Hi! We are two Norwegian students writing our thesis on ISTDP and therapy with patients suffering from Borderline personality organization. How do you work with these patients? And where do these patients belong, on the spectrum of psychoneurotic disorders or the spectrum of fragile character structure? Are they highly resistant or fragile?
We want to emphasize the defenses of splitting, projection and projective identification with this patient group. We want to understand the therapy methods of ISTDP with these patients compared to the therapy methods of Transference focused therapy. How does ISTDP understand the personality structure and defense pattern of patients with Borderline personality organization? We appreciate it a lot if you take your time! Emilie & Katrina
First of all, as you know, patients who have the diagnosis of borderline personality disorder share only a set of symptoms, not a common character structure. That is why Kernberg has proposed that we differentiate the DSM-V diagnosis of borderline personality structure (a set of symptoms which can be found in people with psychotic, borderline, or neurotic levels of character structure) from borderline level of character structure itself.
Patients with a borderline level of character structure use projection, projective identification, and splitting as their primary defenses. Thus, they have what we call in ISTDP a fragile character structure. Their anxiety is discharged into cognitive/perceptual disruption and they can tolerate only a low level of mixed feelings before they use primitive defenses based on projection and splitting (e.g. acting out, discharge, dissociation, projective identification).
Patients with a fragile character structure require the graded format. A gradual exposure to mixed feelings to build the capacity to bear feelings without anxiety moving into cognitive/perceptual disruption and without using the defenses of splitting and projection. This graded format requires the therapist to use only very low levels of feeling in the session tailored to the patient’s very low level of affect tolerance.
When fragile patients split, we use pressure to consciousness of splitting to build the patient’s capacity to bear mixed thoughts, urges, and feelings internally without splitting them apart.
When fragile patients project, we restructure the projection to re-establish reality testing with the therapist, then we invite the patient to experience the feeling internally that he previously projected externally. After all, if he cannot build the capacity to bear the feeling inside, he will project it outside next time.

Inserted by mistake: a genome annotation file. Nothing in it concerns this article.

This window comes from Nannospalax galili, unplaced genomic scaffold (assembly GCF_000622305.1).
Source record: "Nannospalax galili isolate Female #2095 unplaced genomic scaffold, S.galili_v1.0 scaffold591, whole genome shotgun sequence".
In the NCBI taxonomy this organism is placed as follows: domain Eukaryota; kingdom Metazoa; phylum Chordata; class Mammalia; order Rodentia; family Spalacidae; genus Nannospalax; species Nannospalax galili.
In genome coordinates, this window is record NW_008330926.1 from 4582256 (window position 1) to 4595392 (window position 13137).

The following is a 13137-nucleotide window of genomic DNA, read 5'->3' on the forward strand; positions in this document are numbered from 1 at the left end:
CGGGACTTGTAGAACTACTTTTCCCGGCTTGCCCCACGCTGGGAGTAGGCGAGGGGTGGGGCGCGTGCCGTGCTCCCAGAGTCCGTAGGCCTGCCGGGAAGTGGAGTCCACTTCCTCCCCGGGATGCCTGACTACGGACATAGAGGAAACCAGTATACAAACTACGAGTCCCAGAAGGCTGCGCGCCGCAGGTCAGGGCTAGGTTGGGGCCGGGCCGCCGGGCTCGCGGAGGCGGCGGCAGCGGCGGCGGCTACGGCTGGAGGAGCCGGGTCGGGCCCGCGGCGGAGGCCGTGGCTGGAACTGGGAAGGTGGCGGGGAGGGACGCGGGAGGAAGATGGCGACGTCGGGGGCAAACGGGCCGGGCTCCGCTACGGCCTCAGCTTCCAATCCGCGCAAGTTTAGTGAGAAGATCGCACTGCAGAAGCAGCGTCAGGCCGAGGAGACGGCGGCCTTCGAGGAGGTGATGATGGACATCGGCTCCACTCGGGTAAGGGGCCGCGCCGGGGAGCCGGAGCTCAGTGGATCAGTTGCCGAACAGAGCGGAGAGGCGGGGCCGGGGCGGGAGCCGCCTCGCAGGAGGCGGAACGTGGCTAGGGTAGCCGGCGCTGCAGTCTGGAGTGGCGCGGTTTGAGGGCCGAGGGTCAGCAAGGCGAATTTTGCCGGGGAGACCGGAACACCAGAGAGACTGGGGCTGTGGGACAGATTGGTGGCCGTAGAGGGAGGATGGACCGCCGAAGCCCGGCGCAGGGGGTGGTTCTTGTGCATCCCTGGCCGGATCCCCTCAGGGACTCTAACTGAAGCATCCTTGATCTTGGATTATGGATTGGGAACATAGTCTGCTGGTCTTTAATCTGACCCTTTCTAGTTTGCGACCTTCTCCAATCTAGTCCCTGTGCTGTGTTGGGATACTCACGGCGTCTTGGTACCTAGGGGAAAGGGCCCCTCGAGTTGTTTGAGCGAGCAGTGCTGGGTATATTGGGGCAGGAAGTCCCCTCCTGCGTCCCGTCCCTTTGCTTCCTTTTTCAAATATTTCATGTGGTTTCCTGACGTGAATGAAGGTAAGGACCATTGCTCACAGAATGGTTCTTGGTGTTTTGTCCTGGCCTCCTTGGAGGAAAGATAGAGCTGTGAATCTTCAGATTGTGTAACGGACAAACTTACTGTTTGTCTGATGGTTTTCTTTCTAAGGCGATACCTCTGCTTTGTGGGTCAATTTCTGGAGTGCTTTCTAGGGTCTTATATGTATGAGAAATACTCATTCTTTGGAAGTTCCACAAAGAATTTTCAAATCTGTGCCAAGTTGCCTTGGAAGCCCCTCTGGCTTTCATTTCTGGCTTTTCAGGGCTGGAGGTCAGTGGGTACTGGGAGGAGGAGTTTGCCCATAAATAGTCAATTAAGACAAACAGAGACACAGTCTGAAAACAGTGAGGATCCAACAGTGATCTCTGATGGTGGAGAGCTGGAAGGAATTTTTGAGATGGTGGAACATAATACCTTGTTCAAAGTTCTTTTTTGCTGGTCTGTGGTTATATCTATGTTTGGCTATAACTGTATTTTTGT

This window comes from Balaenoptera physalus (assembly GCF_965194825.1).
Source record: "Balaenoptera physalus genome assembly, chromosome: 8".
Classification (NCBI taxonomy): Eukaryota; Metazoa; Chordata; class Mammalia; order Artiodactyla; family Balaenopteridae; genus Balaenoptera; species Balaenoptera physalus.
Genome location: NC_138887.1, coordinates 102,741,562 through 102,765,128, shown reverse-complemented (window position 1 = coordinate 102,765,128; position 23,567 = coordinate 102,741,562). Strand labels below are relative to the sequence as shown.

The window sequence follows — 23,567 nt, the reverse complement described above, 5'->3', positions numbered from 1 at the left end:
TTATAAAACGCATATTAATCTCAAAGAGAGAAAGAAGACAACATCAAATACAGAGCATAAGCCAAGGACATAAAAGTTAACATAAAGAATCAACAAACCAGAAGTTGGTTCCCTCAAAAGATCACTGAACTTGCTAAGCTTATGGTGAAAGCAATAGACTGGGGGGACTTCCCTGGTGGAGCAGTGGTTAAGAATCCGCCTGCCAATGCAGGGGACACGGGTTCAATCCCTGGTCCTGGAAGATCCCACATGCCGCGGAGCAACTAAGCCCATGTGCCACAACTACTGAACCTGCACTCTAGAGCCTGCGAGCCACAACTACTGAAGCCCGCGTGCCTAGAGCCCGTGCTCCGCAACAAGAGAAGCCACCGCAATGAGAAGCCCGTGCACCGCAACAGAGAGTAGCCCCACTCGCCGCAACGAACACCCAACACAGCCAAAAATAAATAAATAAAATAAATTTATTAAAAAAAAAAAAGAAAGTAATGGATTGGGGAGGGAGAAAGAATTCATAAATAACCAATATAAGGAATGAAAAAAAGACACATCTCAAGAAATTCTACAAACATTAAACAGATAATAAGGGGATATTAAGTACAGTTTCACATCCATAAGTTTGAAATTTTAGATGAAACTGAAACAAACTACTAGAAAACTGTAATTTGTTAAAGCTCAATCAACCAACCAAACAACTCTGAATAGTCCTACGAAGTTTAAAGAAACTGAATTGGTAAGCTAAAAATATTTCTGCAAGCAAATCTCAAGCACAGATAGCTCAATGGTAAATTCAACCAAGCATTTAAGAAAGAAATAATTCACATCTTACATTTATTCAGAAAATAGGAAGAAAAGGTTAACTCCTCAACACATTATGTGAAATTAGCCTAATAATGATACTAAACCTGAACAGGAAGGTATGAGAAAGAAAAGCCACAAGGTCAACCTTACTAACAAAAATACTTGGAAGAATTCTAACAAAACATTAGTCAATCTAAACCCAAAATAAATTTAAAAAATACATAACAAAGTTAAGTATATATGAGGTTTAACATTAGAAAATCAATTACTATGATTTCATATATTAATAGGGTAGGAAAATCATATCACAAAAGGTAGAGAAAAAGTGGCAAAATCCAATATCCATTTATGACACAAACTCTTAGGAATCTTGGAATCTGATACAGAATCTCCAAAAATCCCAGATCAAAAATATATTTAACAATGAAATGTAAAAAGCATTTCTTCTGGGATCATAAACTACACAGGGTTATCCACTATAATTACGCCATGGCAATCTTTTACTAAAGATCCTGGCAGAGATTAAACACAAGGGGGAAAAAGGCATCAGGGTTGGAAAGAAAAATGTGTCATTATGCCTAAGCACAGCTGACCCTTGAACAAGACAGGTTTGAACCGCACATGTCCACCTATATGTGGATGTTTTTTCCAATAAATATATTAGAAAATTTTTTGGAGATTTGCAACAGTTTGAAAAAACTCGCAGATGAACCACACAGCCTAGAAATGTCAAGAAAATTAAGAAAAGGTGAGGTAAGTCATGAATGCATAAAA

Thus, we cognitively restructure the projection first. Then we use pressure to help the patient experience internally what he projected externally. As he bears the feeling internally, as soon as he starts to get dizzy or disrupt we do bracing. That is, we remind him of the internal feeling while cognizing. This builds his capacity to bear that level of feeling while cognizing and without projecting. As we do the bracing, we watch the patient. We continue bracing until he sighs or intellectualizes. That shows us he can now tolerate that level of feeling without projecting. Thus, we have built a new level of unconscious affect tolerance.
In contrast to transference focused therapy, we rely less on interpretation. We rely more on building the capacity to bear feelings internally without projecting or splitting. We have two primary tasks we focus on: 1) restructuring the unconscious pathway of anxiety discharge so the patient can tolerate 100% of his feelings while anxiety remains in the striated muscles; and 2) restructuring the system of resistance so the patient can tolerate 100% of his feelings without the use of splitting and projection.
Another distinction from transference focused therapy is that ISTDP has a theory of anxiety based upon the somatic and autonomic nervous systems that allows us to determine what is the optimal level of anxiety for learning in therapy. Patients with a borderline level of character structure have a very low capacity for affect tolerance or anxiety tolerance. As a result, many of these patients suffer because therapists are working at levels of feeling and anxiety are far too high for the patient, leading to the regressive phenomena for which these patients are famous. Thus, if the therapist can recognize the physical signs of anxiety and the resistance systems with which they are correlated, it is much more possible to work with these patients in an effective manner that does not lead to regression.